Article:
Santa and Mrs. Claus are introduced to a room full of refugees in English and Arabic.

These stories and more from our reporters were awarded six honors Saturday from the Idaho Press Club, recognizing the best Idaho journalism in 2015.

The food glitterati will gather in Chicago Monday night for the black-tie James Beard Chef and Restaurant Awards, known as the "Oscars of the food world." Most of the categories sound like industry fare: Outstanding Restaurant Design. Best Chef: Great Lakes. Best New Restaurant. Rising Star Chef of the Year. There's not much of interest for anyone outside the foodies and food world orbit. Except, that is, for a sneakily subversive category: America's Classics.

Ricky Gervais always seems to be working on something new. Whether it's producing a TV show, writing a movie, voicing a cartoon character, or hosting the Golden Globes, the comedian keeps busy.

Jayel Aheram / Flickr

This week on Sound Effect we present stories of war and peace.

Ground Zero

Courteosy of Tom Rogers

Naval base Kitsap-Bangor, located on the Kitsap Peninsula is one of only two military bases in the United States that houses strategic nuclear weapon facilities. It's home to several Trident submarines, which are armed with nuclear weapons. The nuclear capabilities of these submarines have long made the naval base a focus of controversy and protest.

Courtesy of Vanessa Davids

Vanessa Davids did most of her military service “inside the wire,” as an Arabic translator on a base in Iraq. Her job called on her to translate audio and video recordings, in hopes of gathering intelligence, foiling attacks and probing enemy action. She translated bomb plots, beheadings, even in some cases child pornography. As a result, she got an intimate, and dark, perspective on human nature.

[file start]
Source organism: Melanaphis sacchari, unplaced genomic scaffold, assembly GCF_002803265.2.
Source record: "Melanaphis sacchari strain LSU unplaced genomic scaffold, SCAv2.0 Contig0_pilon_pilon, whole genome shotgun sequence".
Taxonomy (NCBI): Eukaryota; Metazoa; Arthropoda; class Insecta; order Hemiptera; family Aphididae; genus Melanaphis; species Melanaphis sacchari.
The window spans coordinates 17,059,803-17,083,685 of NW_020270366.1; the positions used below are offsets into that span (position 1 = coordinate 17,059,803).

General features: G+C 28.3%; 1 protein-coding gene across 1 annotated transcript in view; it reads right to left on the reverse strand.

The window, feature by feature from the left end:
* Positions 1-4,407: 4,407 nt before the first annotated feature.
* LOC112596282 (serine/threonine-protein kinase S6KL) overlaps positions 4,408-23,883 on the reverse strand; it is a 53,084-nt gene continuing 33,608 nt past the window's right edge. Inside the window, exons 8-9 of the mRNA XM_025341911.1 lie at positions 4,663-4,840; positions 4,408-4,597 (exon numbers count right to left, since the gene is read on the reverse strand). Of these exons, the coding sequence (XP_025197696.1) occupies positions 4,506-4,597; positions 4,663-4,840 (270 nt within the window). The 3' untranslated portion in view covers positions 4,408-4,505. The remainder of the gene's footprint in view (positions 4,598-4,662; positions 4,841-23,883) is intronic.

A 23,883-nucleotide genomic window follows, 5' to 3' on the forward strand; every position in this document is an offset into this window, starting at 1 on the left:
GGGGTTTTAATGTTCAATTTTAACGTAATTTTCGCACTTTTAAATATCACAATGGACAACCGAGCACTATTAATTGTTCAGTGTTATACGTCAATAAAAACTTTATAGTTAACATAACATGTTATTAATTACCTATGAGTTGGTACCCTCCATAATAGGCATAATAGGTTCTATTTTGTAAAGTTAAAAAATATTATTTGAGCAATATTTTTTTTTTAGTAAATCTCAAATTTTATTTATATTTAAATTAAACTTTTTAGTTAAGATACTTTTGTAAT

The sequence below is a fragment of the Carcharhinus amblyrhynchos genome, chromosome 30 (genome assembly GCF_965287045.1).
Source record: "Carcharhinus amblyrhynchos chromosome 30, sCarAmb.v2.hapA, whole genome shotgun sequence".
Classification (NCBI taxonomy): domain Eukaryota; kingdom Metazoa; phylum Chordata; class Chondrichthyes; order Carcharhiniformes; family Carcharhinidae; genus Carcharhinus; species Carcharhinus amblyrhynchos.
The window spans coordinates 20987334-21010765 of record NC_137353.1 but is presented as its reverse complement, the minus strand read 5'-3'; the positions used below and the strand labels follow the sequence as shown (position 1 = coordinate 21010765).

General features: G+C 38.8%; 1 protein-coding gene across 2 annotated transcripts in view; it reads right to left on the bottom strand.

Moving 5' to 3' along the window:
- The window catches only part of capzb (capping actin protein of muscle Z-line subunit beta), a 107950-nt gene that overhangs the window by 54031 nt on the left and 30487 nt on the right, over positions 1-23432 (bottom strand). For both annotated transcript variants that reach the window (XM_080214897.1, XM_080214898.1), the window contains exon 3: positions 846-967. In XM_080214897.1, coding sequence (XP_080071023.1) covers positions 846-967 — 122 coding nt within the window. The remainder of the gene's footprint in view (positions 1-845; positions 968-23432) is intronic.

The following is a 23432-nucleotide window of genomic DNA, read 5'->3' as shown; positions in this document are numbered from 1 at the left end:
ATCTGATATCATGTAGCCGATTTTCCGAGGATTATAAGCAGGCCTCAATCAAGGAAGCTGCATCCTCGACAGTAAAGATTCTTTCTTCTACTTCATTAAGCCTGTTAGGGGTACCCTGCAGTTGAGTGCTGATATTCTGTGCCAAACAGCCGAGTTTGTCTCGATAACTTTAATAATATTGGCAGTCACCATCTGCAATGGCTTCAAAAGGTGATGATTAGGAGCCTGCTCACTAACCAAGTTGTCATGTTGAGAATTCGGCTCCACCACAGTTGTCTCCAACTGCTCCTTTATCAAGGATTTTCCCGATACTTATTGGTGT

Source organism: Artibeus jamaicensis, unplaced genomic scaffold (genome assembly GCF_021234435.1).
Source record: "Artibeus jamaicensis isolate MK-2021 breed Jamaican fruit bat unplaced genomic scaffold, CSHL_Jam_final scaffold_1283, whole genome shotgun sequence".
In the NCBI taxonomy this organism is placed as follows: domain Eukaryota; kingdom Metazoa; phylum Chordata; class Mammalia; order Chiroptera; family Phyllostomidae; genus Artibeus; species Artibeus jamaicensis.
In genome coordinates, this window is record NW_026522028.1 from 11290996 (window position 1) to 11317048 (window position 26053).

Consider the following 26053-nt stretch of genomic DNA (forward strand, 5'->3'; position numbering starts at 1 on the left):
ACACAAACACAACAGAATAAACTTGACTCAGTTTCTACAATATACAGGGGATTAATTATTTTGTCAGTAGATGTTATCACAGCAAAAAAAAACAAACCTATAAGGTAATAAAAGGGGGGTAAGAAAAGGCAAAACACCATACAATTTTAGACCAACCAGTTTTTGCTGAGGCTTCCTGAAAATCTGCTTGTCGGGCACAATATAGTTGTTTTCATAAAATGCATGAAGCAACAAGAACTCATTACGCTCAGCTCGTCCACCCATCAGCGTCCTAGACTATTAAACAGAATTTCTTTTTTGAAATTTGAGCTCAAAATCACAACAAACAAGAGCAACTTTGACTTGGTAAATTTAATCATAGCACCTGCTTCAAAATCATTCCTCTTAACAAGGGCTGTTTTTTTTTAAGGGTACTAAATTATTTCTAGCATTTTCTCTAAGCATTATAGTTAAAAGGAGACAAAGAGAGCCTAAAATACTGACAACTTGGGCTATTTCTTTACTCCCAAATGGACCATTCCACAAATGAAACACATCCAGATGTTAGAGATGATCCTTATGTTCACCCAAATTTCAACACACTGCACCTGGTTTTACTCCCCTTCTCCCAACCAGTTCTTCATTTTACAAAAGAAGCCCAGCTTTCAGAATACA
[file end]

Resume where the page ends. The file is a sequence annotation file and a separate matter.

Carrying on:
“Doing the work that I did, it really seemed to me at the time that evil was in every single person, and it was just a matter of how well they hid it from you,” Davids said.

(Credit Anders Beer Wilse/Public Domain)

During World War II, in a frozen wilderness in southern Norway, on the edge of an icy cliff sat a hydroelectric plant called Vemork. This winter fortress was the center of some of the most important sabotage efforts of the war.

That’s because besides electricity, the plant manufactured a rare substance Hitler needed for an atomic bomb: heavy water. The allies thought that if Hitler got his hands on this stuff, the Germans could win the war. So they wanted to destroy the plant. And their first plan was an outright air attack.

Woody Guthrie, often considered America's greatest folk icon, authored hundreds of ballads during his lifetime. His most famous song "This Land is Your Land," like many of his songs, sketched both the political and geographic American landscape.

"When the sun come shining, then I was strolling
In wheat fields waving and dust clouds rolling
The voice was chanting as the fog was lifting
This land was made for you and me"

Courtesy Faried Alani

As an orthopedic surgeon in Iraq, Dr. Faried Alani had a highly successful career working at a hospital and a prosperous, happy life with his wife and two daughters. Many of the people he operated on were victims of bombs and bullets, but he forced himself to keep the violence at a distance emotionally, in order to do his job more effectively. 

But that changed one evening, as Alani was leaving work. 

Investing for retirement doesn't have to be hard. You read up on how to put together a diverse mix of low-cost index funds, bonds, etc. Then keep setting aside all you can into that retirement account. Easy.